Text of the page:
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Novartis, determined to dethrone Pfizer, will launch bold Kisqali-Ibrance head-to-head trial in breast cancer

Despite two life extension wins, Novartis still finds it tough to convince doctors to use its breast cancer drug Kisqali over Pfizer’s first-to-market Ibrance. Now, with a third survival victory under its belt, the Swiss pharma is determined to overthrow its rival—and it’s launching an ambitious head-to-head trial to make it happen.

Sunday, Novartis said it’s collaborating with SOLTI Innovative Cancer Research to launch a new phase 3 trial for Kisqali and Ibrance. Dubbed Harmonia, the trial will pit the two CDK4/6 inhibitors—both used on top of endocrine therapy—against each other in patients with the HER2-enriched subtype of HR-positive, HER2-negative advanced breast cancer.

The news comes as Novartis churned out a third clinical trial success for Kisqali at the ongoing European Society for Medical Oncology annual meeting, whereas Ibrance’s clinical programs have yet to report a life-saving benefit for the Pfizer med. And it comes as Ibrance’s U.S. new-to-brand prescription numbers stay about 10 times that of Kisqali’s, despite its lagging behind in clinical data.

“The strength and consistency of the Kisqali overall survival data across the Monaleesa program reinforce there are differences among CDK4/6 inhibitors, and that Kisqali stands apart in its ability to help patients achieve their goal of more quality time,” Susanne Schaffert, Ph.D., president of Novartis Oncology, said in a statement Sunday.

“Harmonia, a novel head-to-head trial, is a testament to our bold development approach and will provide evidence on the unique profile of Kisqali and its unmatched benefit for HR+/HER2- advanced breast cancer patients,” Schaffert added.

With help from Alliance Foundation Trials, the new study will start enrolling patients in the first quarter of 2022 across 80 hospitals in Spain, Portugal and the U.S. The main goal is to see which therapy is better at delaying tumor progression or death. It will also assess whether Kisqali alters tumor biology in a way that enables better response to endocrine therapy compared to Ibrance, according to Novartis.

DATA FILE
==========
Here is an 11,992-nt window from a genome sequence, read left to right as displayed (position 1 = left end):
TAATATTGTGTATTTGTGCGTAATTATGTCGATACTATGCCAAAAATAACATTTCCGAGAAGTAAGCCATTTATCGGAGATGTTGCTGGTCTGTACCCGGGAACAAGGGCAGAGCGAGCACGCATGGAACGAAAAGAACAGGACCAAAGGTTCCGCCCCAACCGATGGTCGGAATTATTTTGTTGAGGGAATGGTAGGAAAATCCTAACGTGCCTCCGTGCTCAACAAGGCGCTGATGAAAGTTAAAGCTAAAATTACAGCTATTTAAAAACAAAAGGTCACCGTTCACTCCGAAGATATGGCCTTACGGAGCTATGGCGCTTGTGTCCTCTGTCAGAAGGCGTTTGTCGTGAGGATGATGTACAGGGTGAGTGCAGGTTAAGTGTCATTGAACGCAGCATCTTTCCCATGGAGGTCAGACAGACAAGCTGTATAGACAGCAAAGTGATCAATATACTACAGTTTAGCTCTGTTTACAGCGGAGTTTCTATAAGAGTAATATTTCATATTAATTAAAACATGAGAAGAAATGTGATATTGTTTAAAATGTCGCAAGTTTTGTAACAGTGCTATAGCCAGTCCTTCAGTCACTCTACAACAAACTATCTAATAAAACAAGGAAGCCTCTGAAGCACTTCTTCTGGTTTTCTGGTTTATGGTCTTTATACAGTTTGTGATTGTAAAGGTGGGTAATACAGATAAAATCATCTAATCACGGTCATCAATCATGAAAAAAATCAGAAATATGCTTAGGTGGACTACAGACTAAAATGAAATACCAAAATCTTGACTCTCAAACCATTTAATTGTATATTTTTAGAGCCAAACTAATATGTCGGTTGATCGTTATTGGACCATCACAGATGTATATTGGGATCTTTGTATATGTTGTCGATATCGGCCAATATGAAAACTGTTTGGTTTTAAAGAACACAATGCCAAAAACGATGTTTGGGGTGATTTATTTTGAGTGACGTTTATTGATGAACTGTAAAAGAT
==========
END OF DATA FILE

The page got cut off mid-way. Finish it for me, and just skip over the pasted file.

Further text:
An exploratory cohort of the study will also enroll patients with a basal-like subtype of tumors, which resemble triple-negative breast cancer. These participants will get chemotherapy alongside the CDK4/6 inhibitors.

Novartis in 2019 unveiled two positive datasets from the Monaleesa-7 and Monaleesa-3 trials, detailing significant overall survival improvements for different Kisqali combos in premenopausal and postmenopausal women, respectively.

In contrast, Ibrance’s pairing with AstraZeneca’s Faslodex didn’t significantly outperform solo Faslodex at extending the lives of previously treated patients in the Paloma-3 trial. A smaller phase 2 trial dubbed Paloma-1 also failed to show a significant survival advantage for Ibrance’s use on top of Novartis’ aromatase inhibitor Femara. And the Pfizer drug also fell short as a postsurgical treatment in two trials in the adjuvant setting.

Still, Ibrance holds a seemingly unshakeable lead in market share. In the second quarter, Ibrance’s U.S. sales came in at $862 million, and its share in first-line new patient starts was strong at 73%, according to Pfizer. Kisqali brought in only $83 million in the same period.

According to SVB Leerink’s most recent tally of IQVIA data as of Sept. 10, Ibrance’s average new-to-brand scripts have been roughly stable at around 1,100 to 1,200 per week, while Kisqali’s were about 110. Eli Lilly’s Verzenio, probably thanks to its recent first-in-class adjuvant win, is seeing a growing number of new scripts, reaching 359 for an average of the last four weeks.

At ESMO 2021, Novartis unveiled new data from the Monaleesa-2 trial. It showed that adding Kisqali to Femara extended patients’ lives by one year, and the reduction in death risk reached 24%. Ibrance’s counterpart phase 3 trial, Paloma-2, has yet to report final overall survival data.

Gabriel Hortobagyi, M.D. of the MD Anderson Cancer Center, lead investigator of the Monaleesa-2 trial, has suggested that it may take a readout from the Paloma-2 trial to finally change doctors’ prescribing habits.

“If that [Paloma-2] trial is similarly positive to Monaleesa-2, then I think physicians will continue to prefer [Ibrance] simply because that’s their habit,” Hortobagyi said in an interview about Kisqali’s new data at ESMO 2021. “If that trial is negative, then I think … there will be an exodus from [Ibrance] to [Kisqali].”